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Dealer goes all in pre flop, a 2nd and a 3rd person then went all in.

Dealer accidentally muckes her cards when cleaning up everyone else’s after going all in but before the flop.

Dealer whose cards were mucked told TD exact number and suit. TD made the executive decision as dealer was already all in, that they would find the cards that were clearly identified and she could play.

Is this fair? Right?

2 Answers 2

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Ok so there is no 100% uniformed rule, and this is why we have floor staff, as they have the discretion to make a ruling for the integrity of the game and the players. Given you haven't mentioned this is a tournament or cash game I'll explain both.

Firstly I don't like the floors ruling, but you're lacking some details to say for sure, once cards are in the muck and no longer easily identifiable or retrievable they are dead. That is pretty consistent across the board for tournament and most cash tables out there. You didn't mention specifically how they entered the muck though so I'll explain what I mean. By easily identifiable and retrievable what this typically means the dealer has taken the players cards, touched the muck(so technically dead), quickly realised this and didn't fully muck the cards, i.e. was able to stop them going fully in the muck. Another example of this is the dealer placed them on top of the muck and can confirm that to the floor.

Now it's tricky as the player is all-in. Typically in a tournament an all-in player's hand cannot be declared dead. If you check as an example the WSOP rules, rule 70 you'll see it has a line "...the Tournament Staff reserves the right to retrieve the folded/mucked cards if the cards are clearly identifiable". This doesn't mean they will be able to retrieve the cards 100% of the time, but they can do something about it, hence the reserves the right. You will get floors that will call the hand dead and won't entertain retrieving the cards, you will get floors who will straight up ask for the cards, communicate with the dealer and attempt to reasonable get the cards. Whatever they decide someone is likely going to be unhappy about what has happened. Ultimately it is up to a player to table and protect their hands, and this is even more so in an all-in situation. I say table their hand as no matter what an exposed, tabled all-in hand is always retrievable and identifiable (well duh) and hence cannot be killed until a better hand is tabled.

Cash game situation is different, and if it's a larger stake the floor may straight up ask the players in the situation what they want to happen. Sometimes you'll get players who will agree to let the all-in player take something back and just end the hand. It's a lot more flexible in a cash game situation and even more so in the higher stakes cash games. This massively depends on who is playing of course as well.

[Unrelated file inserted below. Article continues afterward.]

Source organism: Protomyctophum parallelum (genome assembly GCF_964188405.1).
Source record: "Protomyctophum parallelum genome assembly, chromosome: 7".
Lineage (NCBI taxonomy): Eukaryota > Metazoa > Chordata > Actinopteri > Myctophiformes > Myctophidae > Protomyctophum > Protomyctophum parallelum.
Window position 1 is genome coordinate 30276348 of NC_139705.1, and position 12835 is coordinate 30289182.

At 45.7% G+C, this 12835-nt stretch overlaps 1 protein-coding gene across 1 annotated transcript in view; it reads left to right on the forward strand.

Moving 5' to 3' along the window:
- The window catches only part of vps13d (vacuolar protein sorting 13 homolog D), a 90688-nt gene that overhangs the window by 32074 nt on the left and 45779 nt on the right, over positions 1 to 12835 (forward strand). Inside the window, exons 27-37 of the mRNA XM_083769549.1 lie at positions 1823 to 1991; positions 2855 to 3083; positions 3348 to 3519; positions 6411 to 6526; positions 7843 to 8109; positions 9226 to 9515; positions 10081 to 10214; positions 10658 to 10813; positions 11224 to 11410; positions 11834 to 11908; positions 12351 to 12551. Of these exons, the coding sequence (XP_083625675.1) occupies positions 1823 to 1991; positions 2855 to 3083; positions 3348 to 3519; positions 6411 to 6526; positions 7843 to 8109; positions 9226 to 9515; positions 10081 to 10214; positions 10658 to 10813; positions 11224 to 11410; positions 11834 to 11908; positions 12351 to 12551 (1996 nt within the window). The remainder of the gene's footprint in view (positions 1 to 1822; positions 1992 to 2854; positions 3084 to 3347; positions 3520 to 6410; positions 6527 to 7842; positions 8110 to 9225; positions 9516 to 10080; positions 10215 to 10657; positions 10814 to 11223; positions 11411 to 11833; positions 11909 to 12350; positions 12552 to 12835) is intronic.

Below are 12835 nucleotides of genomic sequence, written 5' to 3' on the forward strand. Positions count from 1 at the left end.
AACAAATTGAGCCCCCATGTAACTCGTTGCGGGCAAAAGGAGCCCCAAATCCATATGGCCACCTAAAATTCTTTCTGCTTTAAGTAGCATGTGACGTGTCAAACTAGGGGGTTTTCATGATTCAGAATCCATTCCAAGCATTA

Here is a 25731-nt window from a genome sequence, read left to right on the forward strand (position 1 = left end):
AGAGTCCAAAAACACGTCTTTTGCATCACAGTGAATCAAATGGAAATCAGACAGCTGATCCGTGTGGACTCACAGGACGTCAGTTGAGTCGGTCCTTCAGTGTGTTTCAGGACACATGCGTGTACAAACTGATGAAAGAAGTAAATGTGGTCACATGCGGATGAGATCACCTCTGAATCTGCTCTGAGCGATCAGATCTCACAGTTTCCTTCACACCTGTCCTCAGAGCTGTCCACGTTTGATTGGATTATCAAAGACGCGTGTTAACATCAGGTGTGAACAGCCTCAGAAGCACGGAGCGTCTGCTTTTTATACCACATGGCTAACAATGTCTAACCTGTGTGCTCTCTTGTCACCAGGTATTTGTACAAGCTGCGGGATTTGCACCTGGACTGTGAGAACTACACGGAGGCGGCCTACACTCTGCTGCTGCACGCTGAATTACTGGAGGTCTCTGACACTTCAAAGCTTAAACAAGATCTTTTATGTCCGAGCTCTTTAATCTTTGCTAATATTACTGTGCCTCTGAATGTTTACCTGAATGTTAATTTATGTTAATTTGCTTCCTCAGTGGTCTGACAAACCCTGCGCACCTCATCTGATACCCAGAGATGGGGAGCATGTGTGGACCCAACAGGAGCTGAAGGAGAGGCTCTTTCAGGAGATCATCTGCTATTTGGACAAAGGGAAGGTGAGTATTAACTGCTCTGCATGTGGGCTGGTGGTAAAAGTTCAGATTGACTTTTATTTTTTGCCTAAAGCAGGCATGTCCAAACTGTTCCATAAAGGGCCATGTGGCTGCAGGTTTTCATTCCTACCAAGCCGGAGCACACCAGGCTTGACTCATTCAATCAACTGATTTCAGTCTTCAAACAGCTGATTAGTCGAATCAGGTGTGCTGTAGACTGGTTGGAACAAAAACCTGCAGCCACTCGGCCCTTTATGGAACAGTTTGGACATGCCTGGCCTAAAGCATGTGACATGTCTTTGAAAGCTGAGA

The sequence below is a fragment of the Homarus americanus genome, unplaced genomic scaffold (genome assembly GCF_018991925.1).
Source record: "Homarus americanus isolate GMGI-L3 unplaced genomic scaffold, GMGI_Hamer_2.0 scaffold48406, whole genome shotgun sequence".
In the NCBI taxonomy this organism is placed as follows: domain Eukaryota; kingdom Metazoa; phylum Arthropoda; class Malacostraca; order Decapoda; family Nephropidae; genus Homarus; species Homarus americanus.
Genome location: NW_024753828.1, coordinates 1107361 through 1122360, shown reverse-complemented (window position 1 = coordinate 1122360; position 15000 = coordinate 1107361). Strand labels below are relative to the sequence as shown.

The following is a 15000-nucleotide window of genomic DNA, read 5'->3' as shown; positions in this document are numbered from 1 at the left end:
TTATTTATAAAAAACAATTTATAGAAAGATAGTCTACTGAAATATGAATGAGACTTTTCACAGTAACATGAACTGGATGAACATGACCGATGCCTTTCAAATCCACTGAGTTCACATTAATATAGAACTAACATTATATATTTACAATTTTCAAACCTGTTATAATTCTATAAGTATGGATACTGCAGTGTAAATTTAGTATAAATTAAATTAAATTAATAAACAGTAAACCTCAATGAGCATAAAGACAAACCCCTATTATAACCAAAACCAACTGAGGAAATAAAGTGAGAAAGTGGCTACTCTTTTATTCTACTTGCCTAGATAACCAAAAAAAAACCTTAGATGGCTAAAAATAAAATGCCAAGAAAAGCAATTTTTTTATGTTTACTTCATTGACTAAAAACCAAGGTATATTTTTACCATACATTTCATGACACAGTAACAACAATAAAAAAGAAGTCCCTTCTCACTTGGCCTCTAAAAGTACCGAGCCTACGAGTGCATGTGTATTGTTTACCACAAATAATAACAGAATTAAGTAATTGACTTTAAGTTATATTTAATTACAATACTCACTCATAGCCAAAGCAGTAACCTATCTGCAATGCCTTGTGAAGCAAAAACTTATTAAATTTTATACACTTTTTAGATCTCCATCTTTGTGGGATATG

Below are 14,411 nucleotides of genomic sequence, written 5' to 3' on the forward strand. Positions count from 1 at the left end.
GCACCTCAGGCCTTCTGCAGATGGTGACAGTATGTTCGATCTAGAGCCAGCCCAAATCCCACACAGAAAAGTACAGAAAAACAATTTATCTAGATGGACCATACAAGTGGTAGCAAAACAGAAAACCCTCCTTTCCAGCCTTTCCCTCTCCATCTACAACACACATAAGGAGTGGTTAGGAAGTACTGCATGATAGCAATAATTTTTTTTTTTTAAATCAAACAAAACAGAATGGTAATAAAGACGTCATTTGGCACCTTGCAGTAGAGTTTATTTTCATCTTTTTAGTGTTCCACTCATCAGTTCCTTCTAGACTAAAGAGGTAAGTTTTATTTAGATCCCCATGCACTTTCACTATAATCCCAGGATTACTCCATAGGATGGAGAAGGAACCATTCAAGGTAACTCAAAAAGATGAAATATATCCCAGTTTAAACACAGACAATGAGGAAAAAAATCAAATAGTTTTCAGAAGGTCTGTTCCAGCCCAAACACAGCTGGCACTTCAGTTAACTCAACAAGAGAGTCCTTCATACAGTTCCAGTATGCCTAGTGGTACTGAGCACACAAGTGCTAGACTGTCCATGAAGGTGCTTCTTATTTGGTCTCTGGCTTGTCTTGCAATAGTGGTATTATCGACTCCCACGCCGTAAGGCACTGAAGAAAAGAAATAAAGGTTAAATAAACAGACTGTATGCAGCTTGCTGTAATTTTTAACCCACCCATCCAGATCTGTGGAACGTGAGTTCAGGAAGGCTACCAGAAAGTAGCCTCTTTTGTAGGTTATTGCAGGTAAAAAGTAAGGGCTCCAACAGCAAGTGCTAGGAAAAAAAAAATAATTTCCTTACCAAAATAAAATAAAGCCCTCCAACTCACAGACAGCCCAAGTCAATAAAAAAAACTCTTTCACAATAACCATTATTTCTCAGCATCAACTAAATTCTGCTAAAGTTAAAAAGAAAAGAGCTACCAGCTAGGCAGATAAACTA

If ever in doubt of a place's rules on this situation, simply ask a floor staff what ruleset they're using or what the ruling in the casino, cardroom, or club would be. Different places will have slightly different processes.

Finally as I so often say, if this is for a homegame situation, remember you are playing with people who are likely your friends. Be reasonable, discuss as a group and come to a group decision how your homegame wants to handle this going forward. While being strict might be best for the integrity of a game, but being too strict will see homegame players not want to play in the future. Homegames are even more of a different situation as the players can decide what's the solution. If you do reach a decision, write it down, record it so it's consistent from that point in the homegame.

TL;DR if the hand is easily recovered a floor will recover it, if it's not it is dead, it's up to the player to protect their hand, and not the dealer. Tournaments are stricter to the letter, cash games and especially the higher stakes ones have a larger degree of flexibility.

Multiple WSOP rules support this: Rule 70, 71, 109, 110. Rule 108 as well mentions about protecting your hand. Together all rules give the floor discretion on their decision based on situation. TDA has similar rules in place as well, rule 65

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I believe this ruling to be wrong. If you were in a real casino where the dealer is an employee and not part of the game their hand is considered an extension of the muck. As soon as a dealler touches a player's cards and moves them towards the muck pile, the hand is considered dead and unplayable. Always place a marker on a hand you intend to play.

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    The muck is the muck, nothing else. Up until the cards are in it, the dealer can always stop to confirm the action, and absolutely should hold the cards down in place to confirm an ambiguous action before continuing.
    – Nij
    Dec 18, 2023 at 0:05
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    As @Nij said, this is not true. As someone who has been a dealer in the past for several years, casinos, cardclubs, WSOP and other events, it's always the floors decision and not the dealers or the players. The muck is not the dealer's hand, otherwise the whole deck is mucked from the moment the hand starts. Floor has massive discretion often on how to handle this.
    – Grinch91
    Dec 21, 2023 at 10:27

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